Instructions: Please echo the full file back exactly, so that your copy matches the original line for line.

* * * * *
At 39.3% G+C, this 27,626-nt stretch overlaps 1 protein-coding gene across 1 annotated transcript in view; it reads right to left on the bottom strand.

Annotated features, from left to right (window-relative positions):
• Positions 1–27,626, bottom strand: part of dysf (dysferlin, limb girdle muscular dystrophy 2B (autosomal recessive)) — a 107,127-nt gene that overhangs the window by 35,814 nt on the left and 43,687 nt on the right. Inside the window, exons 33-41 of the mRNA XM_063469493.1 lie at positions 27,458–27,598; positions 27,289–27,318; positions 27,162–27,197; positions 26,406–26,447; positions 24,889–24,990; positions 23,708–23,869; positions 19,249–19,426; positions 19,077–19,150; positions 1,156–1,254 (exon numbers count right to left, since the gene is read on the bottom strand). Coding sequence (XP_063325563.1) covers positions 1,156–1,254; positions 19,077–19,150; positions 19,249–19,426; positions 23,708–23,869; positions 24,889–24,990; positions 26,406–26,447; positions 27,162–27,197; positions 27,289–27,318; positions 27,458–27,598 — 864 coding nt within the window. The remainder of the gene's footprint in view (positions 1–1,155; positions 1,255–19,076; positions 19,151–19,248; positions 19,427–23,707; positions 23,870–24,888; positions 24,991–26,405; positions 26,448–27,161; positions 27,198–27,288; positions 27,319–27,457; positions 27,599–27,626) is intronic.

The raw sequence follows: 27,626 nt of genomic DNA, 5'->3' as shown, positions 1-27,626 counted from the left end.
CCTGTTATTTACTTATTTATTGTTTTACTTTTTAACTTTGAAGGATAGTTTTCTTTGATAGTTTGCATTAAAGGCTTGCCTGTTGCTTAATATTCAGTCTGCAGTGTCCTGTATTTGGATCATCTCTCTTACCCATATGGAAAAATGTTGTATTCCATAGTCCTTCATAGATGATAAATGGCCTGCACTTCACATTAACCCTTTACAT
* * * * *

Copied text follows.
At 39.3% G+C, this 27,626-nt stretch overlaps 1 protein-coding gene across 1 annotated transcript in view; it reads right to left on the bottom strand.

Annotated features, from left to right (window-relative positions):
• Positions 1–27,626, bottom strand: part of dysf (dysferlin, limb girdle muscular dystrophy 2B (autosomal recessive)) — a 107,127-nt gene that overhangs the window by 35,814 nt on the left and 43,687 nt on the right. Inside the window, exons 33-41 of the mRNA XM_063469493.1 lie at positions 27,458–27,598; positions 27,289–27,318; positions 27,162–27,197; positions 26,406–26,447; positions 24,889–24,990; positions 23,708–23,869; positions 19,249–19,426; positions 19,077–19,150; positions 1,156–1,254 (exon numbers count right to left, since the gene is read on the bottom strand). Coding sequence (XP_063325563.1) covers positions 1,156–1,254; positions 19,077–19,150; positions 19,249–19,426; positions 23,708–23,869; positions 24,889–24,990; positions 26,406–26,447; positions 27,162–27,197; positions 27,289–27,318; positions 27,458–27,598 — 864 coding nt within the window. The remainder of the gene's footprint in view (positions 1–1,155; positions 1,255–19,076; positions 19,151–19,248; positions 19,427–23,707; positions 23,870–24,888; positions 24,991–26,405; positions 26,448–27,161; positions 27,198–27,288; positions 27,319–27,457; positions 27,599–27,626) is intronic.

The raw sequence follows: 27,626 nt of genomic DNA, 5'->3' as shown, positions 1-27,626 counted from the left end.
CCTGTTATTTACTTATTTATTGTTTTACTTTTTAACTTTGAAGGATAGTTTTCTTTGATAGTTTGCATTAAAGGCTTGCCTGTTGCTTAATATTCAGTCTGCAGTGTCCTGTATTTGGATCATCTCTCTTACCCATATGGAAAAATGTTGTATTCCATAGTCCTTCATAGATGATAAATGGCCTGCACTTCACATTAACCCTTTACAT